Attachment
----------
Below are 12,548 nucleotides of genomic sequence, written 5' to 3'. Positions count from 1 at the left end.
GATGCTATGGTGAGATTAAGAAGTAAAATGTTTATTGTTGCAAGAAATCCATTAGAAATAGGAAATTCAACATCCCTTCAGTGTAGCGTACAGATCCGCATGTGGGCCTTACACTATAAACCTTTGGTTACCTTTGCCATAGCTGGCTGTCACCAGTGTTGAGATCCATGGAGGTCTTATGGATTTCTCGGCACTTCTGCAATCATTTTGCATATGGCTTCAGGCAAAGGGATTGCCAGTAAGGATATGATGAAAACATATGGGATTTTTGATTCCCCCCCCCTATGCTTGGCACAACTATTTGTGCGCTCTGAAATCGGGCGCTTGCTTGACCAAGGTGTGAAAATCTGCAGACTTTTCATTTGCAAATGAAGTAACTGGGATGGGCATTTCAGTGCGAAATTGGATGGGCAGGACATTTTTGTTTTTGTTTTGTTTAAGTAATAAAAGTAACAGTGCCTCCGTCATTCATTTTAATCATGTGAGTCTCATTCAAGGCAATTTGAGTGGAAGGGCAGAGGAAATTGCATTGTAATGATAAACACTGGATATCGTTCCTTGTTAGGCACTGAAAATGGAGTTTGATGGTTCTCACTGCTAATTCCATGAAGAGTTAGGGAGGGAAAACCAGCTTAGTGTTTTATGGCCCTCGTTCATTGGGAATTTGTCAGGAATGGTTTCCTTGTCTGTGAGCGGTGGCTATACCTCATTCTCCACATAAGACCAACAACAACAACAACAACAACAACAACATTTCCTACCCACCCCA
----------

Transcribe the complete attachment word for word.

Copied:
Below are 12,548 nucleotides of genomic sequence, written 5' to 3'. Positions count from 1 at the left end.
GATGCTATGGTGAGATTAAGAAGTAAAATGTTTATTGTTGCAAGAAATCCATTAGAAATAGGAAATTCAACATCCCTTCAGTGTAGCGTACAGATCCGCATGTGGGCCTTACACTATAAACCTTTGGTTACCTTTGCCATAGCTGGCTGTCACCAGTGTTGAGATCCATGGAGGTCTTATGGATTTCTCGGCACTTCTGCAATCATTTTGCATATGGCTTCAGGCAAAGGGATTGCCAGTAAGGATATGATGAAAACATATGGGATTTTTGATTCCCCCCCCCTATGCTTGGCACAACTATTTGTGCGCTCTGAAATCGGGCGCTTGCTTGACCAAGGTGTGAAAATCTGCAGACTTTTCATTTGCAAATGAAGTAACTGGGATGGGCATTTCAGTGCGAAATTGGATGGGCAGGACATTTTTGTTTTTGTTTTGTTTAAGTAATAAAAGTAACAGTGCCTCCGTCATTCATTTTAATCATGTGAGTCTCATTCAAGGCAATTTGAGTGGAAGGGCAGAGGAAATTGCATTGTAATGATAAACACTGGATATCGTTCCTTGTTAGGCACTGAAAATGGAGTTTGATGGTTCTCACTGCTAATTCCATGAAGAGTTAGGGAGGGAAAACCAGCTTAGTGTTTTATGGCCCTCGTTCATTGGGAATTTGTCAGGAATGGTTTCCTTGTCTGTGAGCGGTGGCTATACCTCATTCTCCACATAAGACCAACAACAACAACAACAACAACAACAACATTTCCTACCCACCCCA